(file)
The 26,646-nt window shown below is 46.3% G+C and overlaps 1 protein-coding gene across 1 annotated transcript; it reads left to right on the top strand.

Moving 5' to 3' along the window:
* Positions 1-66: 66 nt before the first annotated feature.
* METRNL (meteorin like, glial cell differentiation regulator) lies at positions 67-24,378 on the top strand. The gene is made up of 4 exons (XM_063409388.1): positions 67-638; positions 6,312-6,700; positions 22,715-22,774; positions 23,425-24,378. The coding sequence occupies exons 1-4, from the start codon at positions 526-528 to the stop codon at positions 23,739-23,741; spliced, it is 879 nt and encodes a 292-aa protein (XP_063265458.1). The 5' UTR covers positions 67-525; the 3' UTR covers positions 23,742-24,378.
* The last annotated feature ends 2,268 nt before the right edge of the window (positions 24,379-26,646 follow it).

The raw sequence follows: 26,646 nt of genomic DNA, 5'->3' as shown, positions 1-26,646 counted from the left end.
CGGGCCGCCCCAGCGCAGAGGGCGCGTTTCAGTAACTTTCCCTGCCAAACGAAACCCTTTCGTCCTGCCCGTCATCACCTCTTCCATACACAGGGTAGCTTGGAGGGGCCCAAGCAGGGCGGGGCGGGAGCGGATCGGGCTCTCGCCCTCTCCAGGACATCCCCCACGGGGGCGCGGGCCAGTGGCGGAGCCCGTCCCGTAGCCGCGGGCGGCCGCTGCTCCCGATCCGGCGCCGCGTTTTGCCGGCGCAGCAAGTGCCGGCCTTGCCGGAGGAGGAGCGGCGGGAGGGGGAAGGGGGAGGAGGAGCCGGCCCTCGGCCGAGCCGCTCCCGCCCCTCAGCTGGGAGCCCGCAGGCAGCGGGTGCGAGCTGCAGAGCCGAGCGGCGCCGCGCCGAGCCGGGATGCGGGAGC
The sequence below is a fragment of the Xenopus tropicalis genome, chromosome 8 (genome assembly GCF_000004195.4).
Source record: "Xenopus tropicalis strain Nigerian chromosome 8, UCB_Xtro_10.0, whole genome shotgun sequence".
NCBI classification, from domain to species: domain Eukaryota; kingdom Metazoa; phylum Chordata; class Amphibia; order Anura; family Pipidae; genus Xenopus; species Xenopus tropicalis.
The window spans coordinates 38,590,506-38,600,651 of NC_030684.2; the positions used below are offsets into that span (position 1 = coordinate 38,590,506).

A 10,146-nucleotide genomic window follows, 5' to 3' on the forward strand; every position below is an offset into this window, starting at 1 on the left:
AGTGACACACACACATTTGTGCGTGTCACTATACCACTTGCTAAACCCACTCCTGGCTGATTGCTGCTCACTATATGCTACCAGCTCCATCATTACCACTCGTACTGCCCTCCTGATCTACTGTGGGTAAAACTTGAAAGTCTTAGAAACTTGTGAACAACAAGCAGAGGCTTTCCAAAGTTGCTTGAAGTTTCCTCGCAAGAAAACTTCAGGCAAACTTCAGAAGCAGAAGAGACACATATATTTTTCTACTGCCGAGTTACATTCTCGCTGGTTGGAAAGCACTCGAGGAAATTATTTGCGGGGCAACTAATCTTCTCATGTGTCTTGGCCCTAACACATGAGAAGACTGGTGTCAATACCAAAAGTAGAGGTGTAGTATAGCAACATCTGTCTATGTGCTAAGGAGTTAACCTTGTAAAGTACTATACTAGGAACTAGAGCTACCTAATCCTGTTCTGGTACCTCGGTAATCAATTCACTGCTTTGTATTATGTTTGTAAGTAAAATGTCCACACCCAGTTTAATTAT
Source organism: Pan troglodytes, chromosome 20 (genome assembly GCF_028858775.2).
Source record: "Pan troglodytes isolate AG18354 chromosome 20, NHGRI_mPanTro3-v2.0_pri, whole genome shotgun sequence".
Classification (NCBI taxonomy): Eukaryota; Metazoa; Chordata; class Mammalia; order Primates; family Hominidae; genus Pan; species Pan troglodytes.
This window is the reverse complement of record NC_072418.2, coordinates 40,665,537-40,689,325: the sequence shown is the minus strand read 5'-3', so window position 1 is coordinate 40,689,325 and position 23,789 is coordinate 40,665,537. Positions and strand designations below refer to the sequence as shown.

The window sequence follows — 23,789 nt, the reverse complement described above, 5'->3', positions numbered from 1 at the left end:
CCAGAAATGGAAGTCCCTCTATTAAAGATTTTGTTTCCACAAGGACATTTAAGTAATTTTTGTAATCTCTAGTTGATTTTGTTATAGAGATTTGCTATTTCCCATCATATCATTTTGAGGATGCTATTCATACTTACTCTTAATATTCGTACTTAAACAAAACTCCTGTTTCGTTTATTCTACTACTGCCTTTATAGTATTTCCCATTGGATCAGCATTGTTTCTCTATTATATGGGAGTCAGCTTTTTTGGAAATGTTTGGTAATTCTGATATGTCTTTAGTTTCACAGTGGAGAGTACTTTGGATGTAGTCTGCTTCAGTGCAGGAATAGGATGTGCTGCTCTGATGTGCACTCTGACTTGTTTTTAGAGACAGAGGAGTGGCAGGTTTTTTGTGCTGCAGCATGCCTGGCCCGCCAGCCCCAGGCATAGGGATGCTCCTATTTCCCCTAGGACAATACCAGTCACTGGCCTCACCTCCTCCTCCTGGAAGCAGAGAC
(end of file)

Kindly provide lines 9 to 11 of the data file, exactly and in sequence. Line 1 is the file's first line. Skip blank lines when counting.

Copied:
Source record: "Xenopus tropicalis strain Nigerian chromosome 8, UCB_Xtro_10.0, whole genome shotgun sequence".
NCBI classification, from domain to species: domain Eukaryota; kingdom Metazoa; phylum Chordata; class Amphibia; order Anura; family Pipidae; genus Xenopus; species Xenopus tropicalis.
The window spans coordinates 38,590,506-38,600,651 of NC_030684.2; the positions used below are offsets into that span (position 1 = coordinate 38,590,506).